"I never fully understood it." Jett Kenny on his sister Jaimi's death.

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On Tuesday night's episode of SAS Australia, the celebrity recruits shared their most 'shameful' secrets.

In the emotional scene, 26-year-old ironman Jett Kenny, the son of Olympians Grant Kenny and Lisa Curry, explained how his sister Jaimi Kenny's mental health struggles, and her death in September 2020 aged 33, impacted him.

Grant and Lisa announced the news about Jaimi's death in a joint statement at the time, stating Jaimi had died in hospital following a battle with a "long-term illness". 

Watch: Jett recalls his final goodbye with Jaimi. Post continues below video.

Video via Channel 7.

On SAS, Jett told the group his biggest shame is "never feeling good enough".

"I set my standards very high. But if I don't get them I put it all back on myself, and I let that affect me heaps, I guess a way I became like that was with my sister."

Jett said his sister had struggled with mental health for 15 years, but he never really understood it.

"For me it was just like 'why are you doing this to yourself?' I never fully understood it," he said.

He said she'd once asked him a question, to which he replied with what he intended to be a 'reality check'.

"There was one thing I said at her funeral. I'm not going to say it because it was very personal, but I remember saying it to her the night that she asked me this question. I gave her the honest truth and I was hoping that was the harsh reality that she needed, hearing it from her younger brother, but she's gone now. 

"I kind of regret not being there for her more."


In a piece to camera, Jett said he and his family had done everything they could to support Jaimi.

"We did everything we could as a family and for Jaimi to try bring her out of it but unfortunately that wasn't the case. She got told she wasn't gonna make it to 30. She got to 33," he said.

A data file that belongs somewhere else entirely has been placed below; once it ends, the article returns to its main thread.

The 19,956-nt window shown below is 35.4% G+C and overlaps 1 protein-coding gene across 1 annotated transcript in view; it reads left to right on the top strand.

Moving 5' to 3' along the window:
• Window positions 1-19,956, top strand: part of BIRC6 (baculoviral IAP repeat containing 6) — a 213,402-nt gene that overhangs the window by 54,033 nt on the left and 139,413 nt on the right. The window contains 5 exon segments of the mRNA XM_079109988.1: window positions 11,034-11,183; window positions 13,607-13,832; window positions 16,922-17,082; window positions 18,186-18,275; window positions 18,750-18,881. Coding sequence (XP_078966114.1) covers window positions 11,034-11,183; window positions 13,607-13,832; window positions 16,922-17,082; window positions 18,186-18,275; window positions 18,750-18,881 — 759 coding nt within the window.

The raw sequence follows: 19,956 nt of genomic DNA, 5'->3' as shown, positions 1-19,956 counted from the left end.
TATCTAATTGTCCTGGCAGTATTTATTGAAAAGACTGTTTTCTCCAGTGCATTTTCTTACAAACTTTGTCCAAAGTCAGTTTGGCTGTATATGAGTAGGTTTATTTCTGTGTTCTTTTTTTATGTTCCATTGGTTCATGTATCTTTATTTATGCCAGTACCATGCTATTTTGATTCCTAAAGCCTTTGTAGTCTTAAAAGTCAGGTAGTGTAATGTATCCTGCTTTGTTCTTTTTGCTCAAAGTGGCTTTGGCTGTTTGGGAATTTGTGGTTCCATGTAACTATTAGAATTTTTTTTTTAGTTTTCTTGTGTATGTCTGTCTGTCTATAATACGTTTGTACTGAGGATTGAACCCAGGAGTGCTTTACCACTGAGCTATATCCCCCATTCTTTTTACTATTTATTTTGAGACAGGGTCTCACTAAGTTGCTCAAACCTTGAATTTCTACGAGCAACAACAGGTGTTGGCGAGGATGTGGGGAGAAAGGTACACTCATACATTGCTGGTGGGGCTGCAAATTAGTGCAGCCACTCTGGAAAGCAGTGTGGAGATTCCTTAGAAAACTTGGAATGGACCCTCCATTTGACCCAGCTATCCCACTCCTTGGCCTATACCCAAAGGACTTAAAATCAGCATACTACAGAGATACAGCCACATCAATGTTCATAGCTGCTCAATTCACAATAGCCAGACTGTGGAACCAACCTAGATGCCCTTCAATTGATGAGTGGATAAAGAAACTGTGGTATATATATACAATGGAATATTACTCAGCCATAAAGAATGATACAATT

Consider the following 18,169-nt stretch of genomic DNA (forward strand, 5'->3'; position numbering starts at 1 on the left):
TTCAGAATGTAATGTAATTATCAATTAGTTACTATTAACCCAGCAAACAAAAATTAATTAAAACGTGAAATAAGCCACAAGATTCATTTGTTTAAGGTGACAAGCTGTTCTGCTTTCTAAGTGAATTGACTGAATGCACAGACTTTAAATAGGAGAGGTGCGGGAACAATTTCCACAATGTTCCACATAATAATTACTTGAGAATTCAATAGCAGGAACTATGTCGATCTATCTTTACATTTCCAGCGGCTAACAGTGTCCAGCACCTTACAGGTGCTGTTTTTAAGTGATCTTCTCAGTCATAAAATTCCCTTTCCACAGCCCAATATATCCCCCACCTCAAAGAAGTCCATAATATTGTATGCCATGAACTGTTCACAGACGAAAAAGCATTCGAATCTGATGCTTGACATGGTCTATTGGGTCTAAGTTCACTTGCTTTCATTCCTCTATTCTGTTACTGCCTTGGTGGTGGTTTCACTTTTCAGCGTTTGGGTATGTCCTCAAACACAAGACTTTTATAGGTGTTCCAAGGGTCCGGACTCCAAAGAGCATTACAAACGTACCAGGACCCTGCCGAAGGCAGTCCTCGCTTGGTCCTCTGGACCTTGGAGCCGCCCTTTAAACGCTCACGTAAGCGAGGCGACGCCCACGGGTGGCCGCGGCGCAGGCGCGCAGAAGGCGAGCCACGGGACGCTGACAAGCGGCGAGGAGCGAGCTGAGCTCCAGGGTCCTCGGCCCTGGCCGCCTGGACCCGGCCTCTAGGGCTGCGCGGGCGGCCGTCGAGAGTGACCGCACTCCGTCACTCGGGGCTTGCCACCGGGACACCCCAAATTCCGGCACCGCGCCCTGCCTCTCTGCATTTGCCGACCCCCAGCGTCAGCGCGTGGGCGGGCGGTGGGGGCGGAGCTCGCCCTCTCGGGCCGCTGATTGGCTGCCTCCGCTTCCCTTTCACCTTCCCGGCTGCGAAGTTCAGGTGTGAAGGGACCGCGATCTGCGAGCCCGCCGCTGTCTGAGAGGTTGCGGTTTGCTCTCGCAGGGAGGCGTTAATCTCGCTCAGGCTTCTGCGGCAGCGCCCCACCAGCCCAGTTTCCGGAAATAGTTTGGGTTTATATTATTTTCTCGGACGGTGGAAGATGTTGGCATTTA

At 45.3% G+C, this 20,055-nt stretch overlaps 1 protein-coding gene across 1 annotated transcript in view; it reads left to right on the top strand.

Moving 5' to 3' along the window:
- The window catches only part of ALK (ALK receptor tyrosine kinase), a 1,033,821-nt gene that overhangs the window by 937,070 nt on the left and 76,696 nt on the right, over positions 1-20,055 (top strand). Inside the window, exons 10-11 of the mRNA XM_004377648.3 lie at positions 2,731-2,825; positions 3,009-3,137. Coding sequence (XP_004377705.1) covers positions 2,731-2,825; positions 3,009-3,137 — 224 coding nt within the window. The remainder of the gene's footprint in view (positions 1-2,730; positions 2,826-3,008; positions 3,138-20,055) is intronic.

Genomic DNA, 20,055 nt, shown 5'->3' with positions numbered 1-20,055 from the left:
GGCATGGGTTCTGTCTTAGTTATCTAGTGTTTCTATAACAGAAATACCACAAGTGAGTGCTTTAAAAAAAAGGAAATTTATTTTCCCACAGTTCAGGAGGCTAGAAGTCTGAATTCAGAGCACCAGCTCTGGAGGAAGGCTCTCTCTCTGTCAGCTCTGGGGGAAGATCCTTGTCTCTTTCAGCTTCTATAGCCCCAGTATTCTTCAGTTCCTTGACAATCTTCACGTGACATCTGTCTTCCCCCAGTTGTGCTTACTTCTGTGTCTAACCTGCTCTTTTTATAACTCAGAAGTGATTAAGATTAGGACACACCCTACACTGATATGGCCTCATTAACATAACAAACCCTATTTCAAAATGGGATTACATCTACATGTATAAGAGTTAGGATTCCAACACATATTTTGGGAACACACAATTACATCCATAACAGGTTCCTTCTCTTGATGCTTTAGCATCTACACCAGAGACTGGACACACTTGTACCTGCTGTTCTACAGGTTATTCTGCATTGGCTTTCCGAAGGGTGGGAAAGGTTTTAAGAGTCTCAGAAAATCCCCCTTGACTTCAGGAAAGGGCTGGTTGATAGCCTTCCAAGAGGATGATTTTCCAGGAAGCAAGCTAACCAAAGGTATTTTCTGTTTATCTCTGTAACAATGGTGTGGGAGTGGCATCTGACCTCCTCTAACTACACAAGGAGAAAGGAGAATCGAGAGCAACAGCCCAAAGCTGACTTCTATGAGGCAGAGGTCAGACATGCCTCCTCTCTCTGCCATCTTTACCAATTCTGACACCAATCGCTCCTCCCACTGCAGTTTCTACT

"To me it's like, you have the willpower to change your life and turn things around, but that is me. I can't speak for someone who is going through mental health issues because I've never been there."

He said he sets high expectations for himself and struggles if he doesn't meet him.

"Everyone wants to do the best that they can for the people that they love, but when you can't it makes you question yourself. 'Was I a good enough brother?'"

Image: Channel 7. 


After sharing, Jett was comforted by some of his fellow SAS recruits as he cried.

"It takes a lot to get me to cry, but I cried at Jaimi's funeral, and the night she passed away. That's my older sister, of course I'm going to miss her," he said.

At the end of the episode, Jett was brought in for interrogation with members of the course directing staff (DS), Ant Middleton and Jason Fox, where he spoke about his final goodbye with his sister.

"I remember, with my sister passing in September, we were all there sitting around the hospital bed with her, saying our last goodbyes and I just remember seeing them sitting there holding her hand, just being like 'what more could we have done?'

"Mum said it perfectly - 'she was fighting a demon in her head' - but unfortunately the demons got her in the end. She beat some away but then more would come back. It was good in a way because it was almost like her suffering was over.

"So she battled on for another eight and a half, nine hours from when I last saw her to when they took the life support off. And that's what she was, she was a fighter. From day one until the very end."

Image: Channel 7. 

The DS encouraged Jett, who had earlier considered withdrawing from the course, to let go of the overwhelming pressure he put on himself to perform and use Jaimi's strength as motivation to keep going.


As the episode ended, Jett reflected on Jaimi once more.

"Everyone knew Jaimi as the bright, bubbly person that she was but when you've got to live with mental health every single day, it's not just sunshine and rainbows. It's the dark storm and the rain that comes with it.

"That's my eldest sister. I still love her, but you can only offer so much. When it comes down to anyone with mental health, you don't really know what they're going through and you never will."

If you think you may be experiencing depression or another mental health problem, please contact your general practitioner. If you're based in Australia, 24-hour support is available through Lifeline on 13 11 14 or beyondblue on 1300 22 4636.

For help and support for eating disorders, contact the Butterfly Foundation‘s National Support line and online service on 1800 ED HOPE (1800 33 4673) or email [email protected] 

You can also visit their website, here.

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Feature image: Channel 7.

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